Coal CEO Wants to Sue EPA For ‘Lying About So-Called Global Warming'
The newest innovation of the climate denying machine, it turns out, is the lawsuit.
Despite the fact that President Barack Obama's emissions rule remains a proposal for at least a year, the mere idea of a limit on carbon has incensed an Ohio coal executive to the point of threatened litigation. Robert E. Murray, founder of Murray Energy Corp., said he would sue the U.S. Environmental Protection Agency for spreading what he believes to be misinformation and attempting to enforce legislation based on it—violations of the federal Data Quality Act in Murray's view.
"Under the act, they are obligated to tell the truth, and they are not telling the truth about global warming," Murray said of the EPA in an interview with West Virginia Executive. "They are not telling hardly any truth about the science.
"The earth has actually cooled over the last 17 years, so under the Data Quality Act, they’ve actually been lying about so-called global warming," he continued. "This lawsuit will force them to not just take data from the environmentalists and publish it, as they have been doing, but to review that data and make sure it’s accurate.”
Clearly, the EPA doesn't "just take" data from environmentalists. If that were the case, a project like Keystone XL would have been nixed a while ago. Instead, the agency considers information like the study of nearly 12,000 abstracts concluding with 97 percent of scientists agreeing that climate change is manmade.
As for Murray's cooling argument, NASA has released plenty of data stating the opposite, including this animation showing the intense warming of the planet over the past 60 decades. NASA also predicts that the planet could warm by 20 percent more than previously estimated by 2099.
That won't change Murray's mind, though. He is concerned with the "destruction" of the coal industry that the emissions limit will cause. He says it's a "human" issue, but he doesn't give that distinction to the greenhouse gas pollution caused by the same industry.
Bill Maher is sick of billionaires' obsession with Mars, more like "Mars-a-Lago," he said.
In a new animation produced by ATTN:, the popular talk show host of Real Time, discusses the perils of our planet, including how "climate change is killing us."
A group of prominent climate scientists have written a study explicitly refuting statements made by the U.S. Environmental Protection Agency Administrator Scott Pruitt on climate data. During his Senate confirmation hearing, Pruitt claimed in a written response that satellite data shows a "leveling off" of warming over the past two decades.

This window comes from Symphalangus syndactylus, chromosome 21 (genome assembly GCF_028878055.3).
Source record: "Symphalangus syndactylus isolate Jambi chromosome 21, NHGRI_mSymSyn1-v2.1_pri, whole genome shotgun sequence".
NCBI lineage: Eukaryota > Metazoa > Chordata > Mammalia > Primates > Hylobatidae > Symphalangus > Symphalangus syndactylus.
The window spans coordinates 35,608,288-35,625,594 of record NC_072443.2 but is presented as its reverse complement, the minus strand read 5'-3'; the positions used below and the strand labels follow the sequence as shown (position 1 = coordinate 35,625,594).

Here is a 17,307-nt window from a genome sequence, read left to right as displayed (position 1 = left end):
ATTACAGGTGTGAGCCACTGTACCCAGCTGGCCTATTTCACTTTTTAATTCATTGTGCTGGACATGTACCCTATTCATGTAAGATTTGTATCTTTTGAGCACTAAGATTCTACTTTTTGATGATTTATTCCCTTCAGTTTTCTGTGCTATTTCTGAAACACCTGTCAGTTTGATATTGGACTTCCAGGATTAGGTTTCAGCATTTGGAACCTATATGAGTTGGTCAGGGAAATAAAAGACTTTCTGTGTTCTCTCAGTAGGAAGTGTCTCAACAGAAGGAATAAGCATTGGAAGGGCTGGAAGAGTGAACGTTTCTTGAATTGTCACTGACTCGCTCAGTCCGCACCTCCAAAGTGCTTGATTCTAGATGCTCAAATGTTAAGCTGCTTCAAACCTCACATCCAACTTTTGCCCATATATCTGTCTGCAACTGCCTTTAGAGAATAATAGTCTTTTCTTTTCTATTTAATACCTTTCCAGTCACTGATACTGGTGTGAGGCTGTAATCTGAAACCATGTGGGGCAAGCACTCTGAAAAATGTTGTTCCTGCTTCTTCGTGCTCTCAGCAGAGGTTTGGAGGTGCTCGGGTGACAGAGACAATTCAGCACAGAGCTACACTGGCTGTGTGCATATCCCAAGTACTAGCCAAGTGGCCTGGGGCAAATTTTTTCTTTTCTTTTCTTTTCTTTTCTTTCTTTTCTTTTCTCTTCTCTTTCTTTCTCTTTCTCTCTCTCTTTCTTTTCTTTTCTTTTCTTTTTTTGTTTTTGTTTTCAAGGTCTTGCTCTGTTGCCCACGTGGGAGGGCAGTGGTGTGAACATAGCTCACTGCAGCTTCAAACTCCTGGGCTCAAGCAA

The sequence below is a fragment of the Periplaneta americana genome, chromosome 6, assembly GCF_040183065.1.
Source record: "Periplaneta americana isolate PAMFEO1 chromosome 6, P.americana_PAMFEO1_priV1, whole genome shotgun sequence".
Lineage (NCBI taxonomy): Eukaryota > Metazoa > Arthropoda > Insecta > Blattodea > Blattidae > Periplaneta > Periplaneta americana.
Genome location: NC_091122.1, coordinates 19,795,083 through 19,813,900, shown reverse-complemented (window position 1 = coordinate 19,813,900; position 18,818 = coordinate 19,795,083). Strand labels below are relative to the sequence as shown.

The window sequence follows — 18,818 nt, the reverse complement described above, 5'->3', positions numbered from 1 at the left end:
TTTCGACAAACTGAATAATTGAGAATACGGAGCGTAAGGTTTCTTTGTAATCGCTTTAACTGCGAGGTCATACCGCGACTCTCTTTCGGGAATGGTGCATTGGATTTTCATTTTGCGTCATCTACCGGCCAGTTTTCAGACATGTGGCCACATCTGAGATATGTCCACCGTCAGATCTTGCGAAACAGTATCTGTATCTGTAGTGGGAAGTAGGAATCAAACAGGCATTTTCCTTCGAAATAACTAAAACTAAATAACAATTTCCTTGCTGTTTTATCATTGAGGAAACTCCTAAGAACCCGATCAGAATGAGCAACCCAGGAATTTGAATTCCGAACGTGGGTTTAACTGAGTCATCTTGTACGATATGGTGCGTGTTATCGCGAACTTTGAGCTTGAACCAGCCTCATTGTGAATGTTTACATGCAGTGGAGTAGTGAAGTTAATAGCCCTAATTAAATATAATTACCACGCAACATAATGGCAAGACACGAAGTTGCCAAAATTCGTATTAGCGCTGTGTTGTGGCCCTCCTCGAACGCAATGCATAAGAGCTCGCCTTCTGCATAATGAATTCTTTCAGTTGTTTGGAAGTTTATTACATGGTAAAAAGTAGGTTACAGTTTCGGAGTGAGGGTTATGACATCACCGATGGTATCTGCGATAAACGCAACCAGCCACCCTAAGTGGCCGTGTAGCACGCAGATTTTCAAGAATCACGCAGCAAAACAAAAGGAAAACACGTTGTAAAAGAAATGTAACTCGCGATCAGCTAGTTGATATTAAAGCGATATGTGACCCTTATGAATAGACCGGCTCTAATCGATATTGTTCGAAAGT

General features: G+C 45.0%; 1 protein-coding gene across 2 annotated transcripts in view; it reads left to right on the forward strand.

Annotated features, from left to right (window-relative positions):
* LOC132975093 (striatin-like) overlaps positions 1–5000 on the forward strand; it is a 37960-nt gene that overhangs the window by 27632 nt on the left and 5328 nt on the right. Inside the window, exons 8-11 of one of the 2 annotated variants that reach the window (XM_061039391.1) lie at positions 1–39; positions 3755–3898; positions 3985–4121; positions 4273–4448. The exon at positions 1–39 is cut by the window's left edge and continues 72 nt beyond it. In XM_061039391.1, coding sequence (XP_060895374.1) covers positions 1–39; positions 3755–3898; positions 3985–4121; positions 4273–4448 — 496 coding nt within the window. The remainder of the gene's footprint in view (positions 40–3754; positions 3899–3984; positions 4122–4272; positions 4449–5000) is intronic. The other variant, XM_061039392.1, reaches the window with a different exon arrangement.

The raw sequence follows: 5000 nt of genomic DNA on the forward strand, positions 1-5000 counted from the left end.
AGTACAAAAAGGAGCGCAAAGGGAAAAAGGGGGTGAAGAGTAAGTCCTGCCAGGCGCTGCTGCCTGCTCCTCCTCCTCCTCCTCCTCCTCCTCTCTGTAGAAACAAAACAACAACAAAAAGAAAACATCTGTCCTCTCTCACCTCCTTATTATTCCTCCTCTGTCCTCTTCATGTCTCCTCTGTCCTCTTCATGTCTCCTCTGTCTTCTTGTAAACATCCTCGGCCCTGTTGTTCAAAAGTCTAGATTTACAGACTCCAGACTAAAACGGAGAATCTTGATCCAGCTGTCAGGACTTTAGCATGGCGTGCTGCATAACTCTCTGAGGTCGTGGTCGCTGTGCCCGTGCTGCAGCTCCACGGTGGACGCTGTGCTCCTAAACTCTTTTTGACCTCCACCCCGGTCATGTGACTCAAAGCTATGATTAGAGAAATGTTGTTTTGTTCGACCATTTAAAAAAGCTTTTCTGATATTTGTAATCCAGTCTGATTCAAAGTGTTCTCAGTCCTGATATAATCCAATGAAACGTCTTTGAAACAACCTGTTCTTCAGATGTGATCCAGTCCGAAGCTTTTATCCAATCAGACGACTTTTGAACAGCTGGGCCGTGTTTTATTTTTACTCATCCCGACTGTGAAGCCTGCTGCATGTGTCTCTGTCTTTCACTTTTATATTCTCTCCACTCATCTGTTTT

By David Pomerantz
The Nevada Assembly passed a bill Wednesday that would dramatically increase the growth of renewable energy in the state, but Sheldon Adelson, the casino magnate and major donor to Donald Trump, is attempting to prevent the bill from becoming law.
By Yosola Olorunshola
Whether it's through fashion or protest, Vivienne Westwood is not a woman afraid of making a statement.
On May 23, she rocked up to the residence of the Archbishop of Canterbury in London with a special guest—the Grim Reaper—to issue a strong statement on the Church of England's position on fracking.
Military veterans from across Virginia released a letter Thursday opposing two proposed fracked-gas pipelines: Dominion Energy's Atlantic Coast Pipeline and EQT's Mountain Valley Pipeline. These pipelines would cross through pristine areas of Virginia, taking private property by use of eminent domain, removing mountain ridgetops and threatening valuable drinking water resources. The veterans view this as contrary to their service to protect and defend the freedom and security of American citizens.
By Paul Brown
The food industry and big agricultural concerns are driving climate change and at the same time threatening to undermine efforts to feed the world's growing population, according to GRAIN, an organization that supports small farmers.
Particularly singled out for criticism are the large chemical fertilizer producers that have gained access to the United Nations talks on climate change. GRAIN accuses them of behaving like the fossil fuel companies did in the 1990s, pushing false information in the hope of delaying real action on climate change.
By Sydney Robinson
By John Rogers
Maybe it's because I first started working on clean energy while serving in the Peace Corps he founded, or maybe it's my years of working on these issues from his home state. But I can't help thinking about the 100th anniversary of John F. Kennedy's birth, and connecting his stirring rhetoric to the energy challenges of our times.
Here's what our 35th president might have said about the challenges of energy transition and the opportunities in clean energy:
"Change is the law of life. And those who look only to the past or present are certain to miss the future."